What should we expect next from tech companies? Credit: samsung_viet / Flickr Creative Commons
Eight years ago this summer,Facebook was on the brink of becoming huge. The company was getting wooed by companies that wanted to buy it - and some of the offers were reportedly nearing a billion dollars.
But rather than sell and make a quick billion, Zuckerberg decided to stick with the company. The man who gave him that advice?, a sage and investor in the tech world for more than three decades, who has helped everyone from Zuckerberg to .
We spoke to McNamee, co-founder of Elevation Partners, and, writer for the New York Times, about their thoughts on the tech landscape, and how it might change in the coming decades.
On how technology has changed in the last 30 years:
McNamee: "The really profound change is that technology has gone from something that is external to American culture, to being deeply embedded in it. In that sense, the number of participants in the tech marketplace - whether you're talking about inventing things or producing the products - has grown by orders of magnitude in the 32 years I've been doing this. And it's hard to overstate how profound that impact is."
On how tech companies are changing:
Manjoo: "I think the big story of how these companies - the Apples, the Facebooks, the Googles - are changing in the last few years, is that we used to think of them all as doing one thing. Google was a search engine, and Amazon was for shopping. Now, it's more useful to think of each of them doing everything."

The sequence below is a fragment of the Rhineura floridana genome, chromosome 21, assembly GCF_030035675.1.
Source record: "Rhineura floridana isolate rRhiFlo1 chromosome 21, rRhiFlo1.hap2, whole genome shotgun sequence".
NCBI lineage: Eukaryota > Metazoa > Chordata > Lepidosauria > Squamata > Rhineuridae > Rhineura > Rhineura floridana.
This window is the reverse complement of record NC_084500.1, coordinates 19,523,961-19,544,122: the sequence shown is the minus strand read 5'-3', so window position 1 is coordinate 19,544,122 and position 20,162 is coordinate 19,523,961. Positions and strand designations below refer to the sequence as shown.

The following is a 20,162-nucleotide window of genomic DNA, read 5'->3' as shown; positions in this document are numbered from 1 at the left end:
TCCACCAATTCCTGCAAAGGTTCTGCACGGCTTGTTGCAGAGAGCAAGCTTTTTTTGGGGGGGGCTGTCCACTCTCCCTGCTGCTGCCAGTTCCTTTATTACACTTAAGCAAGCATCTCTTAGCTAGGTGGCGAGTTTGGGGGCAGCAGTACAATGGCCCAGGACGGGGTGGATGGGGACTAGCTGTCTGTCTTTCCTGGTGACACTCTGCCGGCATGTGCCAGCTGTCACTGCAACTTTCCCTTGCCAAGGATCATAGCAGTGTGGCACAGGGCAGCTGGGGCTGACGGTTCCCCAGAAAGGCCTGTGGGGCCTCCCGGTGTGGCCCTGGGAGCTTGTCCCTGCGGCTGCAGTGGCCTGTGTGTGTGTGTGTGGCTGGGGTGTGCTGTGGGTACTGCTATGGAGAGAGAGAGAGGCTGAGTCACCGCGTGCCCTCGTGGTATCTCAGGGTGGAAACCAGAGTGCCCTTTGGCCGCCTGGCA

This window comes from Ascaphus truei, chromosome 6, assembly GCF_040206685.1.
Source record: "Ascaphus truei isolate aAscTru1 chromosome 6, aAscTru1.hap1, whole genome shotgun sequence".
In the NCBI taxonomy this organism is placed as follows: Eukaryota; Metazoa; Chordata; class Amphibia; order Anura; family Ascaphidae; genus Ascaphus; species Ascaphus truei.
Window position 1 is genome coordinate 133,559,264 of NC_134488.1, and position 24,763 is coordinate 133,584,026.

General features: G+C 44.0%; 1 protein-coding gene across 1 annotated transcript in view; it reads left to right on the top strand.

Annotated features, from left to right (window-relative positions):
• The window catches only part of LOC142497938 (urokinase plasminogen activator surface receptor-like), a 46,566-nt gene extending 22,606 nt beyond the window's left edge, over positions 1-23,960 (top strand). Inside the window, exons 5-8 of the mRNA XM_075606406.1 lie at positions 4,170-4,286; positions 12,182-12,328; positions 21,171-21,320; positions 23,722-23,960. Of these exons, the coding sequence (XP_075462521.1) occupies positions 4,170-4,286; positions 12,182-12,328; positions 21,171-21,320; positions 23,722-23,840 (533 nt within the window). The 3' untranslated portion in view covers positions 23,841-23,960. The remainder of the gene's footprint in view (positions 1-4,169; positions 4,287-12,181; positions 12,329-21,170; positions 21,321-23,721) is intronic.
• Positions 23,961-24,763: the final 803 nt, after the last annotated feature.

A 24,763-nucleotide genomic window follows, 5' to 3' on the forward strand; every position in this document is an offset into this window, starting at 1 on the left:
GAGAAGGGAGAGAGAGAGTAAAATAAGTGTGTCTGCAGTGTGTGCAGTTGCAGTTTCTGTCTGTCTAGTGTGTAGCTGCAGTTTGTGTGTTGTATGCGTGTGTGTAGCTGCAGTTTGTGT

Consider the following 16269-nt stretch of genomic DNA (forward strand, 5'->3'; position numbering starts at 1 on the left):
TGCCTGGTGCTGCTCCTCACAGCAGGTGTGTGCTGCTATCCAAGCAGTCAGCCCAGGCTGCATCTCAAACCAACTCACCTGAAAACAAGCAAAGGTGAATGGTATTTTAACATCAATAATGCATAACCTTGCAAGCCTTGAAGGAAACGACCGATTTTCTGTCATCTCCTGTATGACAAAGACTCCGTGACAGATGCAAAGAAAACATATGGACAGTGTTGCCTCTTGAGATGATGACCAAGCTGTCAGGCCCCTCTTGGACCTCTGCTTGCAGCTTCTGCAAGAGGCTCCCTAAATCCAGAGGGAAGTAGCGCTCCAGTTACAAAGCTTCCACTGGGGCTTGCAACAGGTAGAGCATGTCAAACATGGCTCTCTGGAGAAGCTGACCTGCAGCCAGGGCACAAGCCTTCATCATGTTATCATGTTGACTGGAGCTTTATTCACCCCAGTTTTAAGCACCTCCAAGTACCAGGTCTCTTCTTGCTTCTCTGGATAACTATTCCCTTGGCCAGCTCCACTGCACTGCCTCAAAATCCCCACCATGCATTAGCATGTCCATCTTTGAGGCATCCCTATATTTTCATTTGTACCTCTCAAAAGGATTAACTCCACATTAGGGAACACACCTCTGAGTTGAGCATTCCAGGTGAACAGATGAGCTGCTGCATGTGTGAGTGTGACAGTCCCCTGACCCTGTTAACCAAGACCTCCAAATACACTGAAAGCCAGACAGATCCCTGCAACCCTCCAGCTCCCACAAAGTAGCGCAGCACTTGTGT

On where society needs improvement:
McNamee: "While we've been creating all this amazing stuff in Silicon Valley, the country has systematically ignored the offline world. Our roads have deteriorated. Our government no longer operates. Wall Street has become a trading machine, instead of of an investment capital formation vehicle. For reasons that have little to do with tech, the country is in a place right now where tech can't save it. People think we're going to be able to create something as profound as the iPhone, and somehow that will fix all the problems in Washington or fix the roads. None of that is going to happen. We're going to have to get back to doing real things again."
On the surveillance state:
McNamee: "The thing that is really disturbing today is that our government is spying on us illegally, companies are gathering data that they're not telling you they're gathering, they're doing things with it they're not telling you about. And we haven't yet reached the moment in time where people are forced to have a day of reckoning. Something is going to happen soon, and we're going to have a national conversation when enough is enough. To me, post-Snowden, I'm astonished how slow the country has been to try to reign in the security state as it breaks basically every law ever created to restrain it."
On computers in the future economy:
Manjoo: "I'm sort of optimistic about software infecting and improving all parts of the economy...But there will almost certainly be losers in the transition. If you work with computers in the economy in the future, you'll do well. But if you're against computers - if you're in a job that computers will render irrelevant - you're doomed or at least will have to find some new endeavor."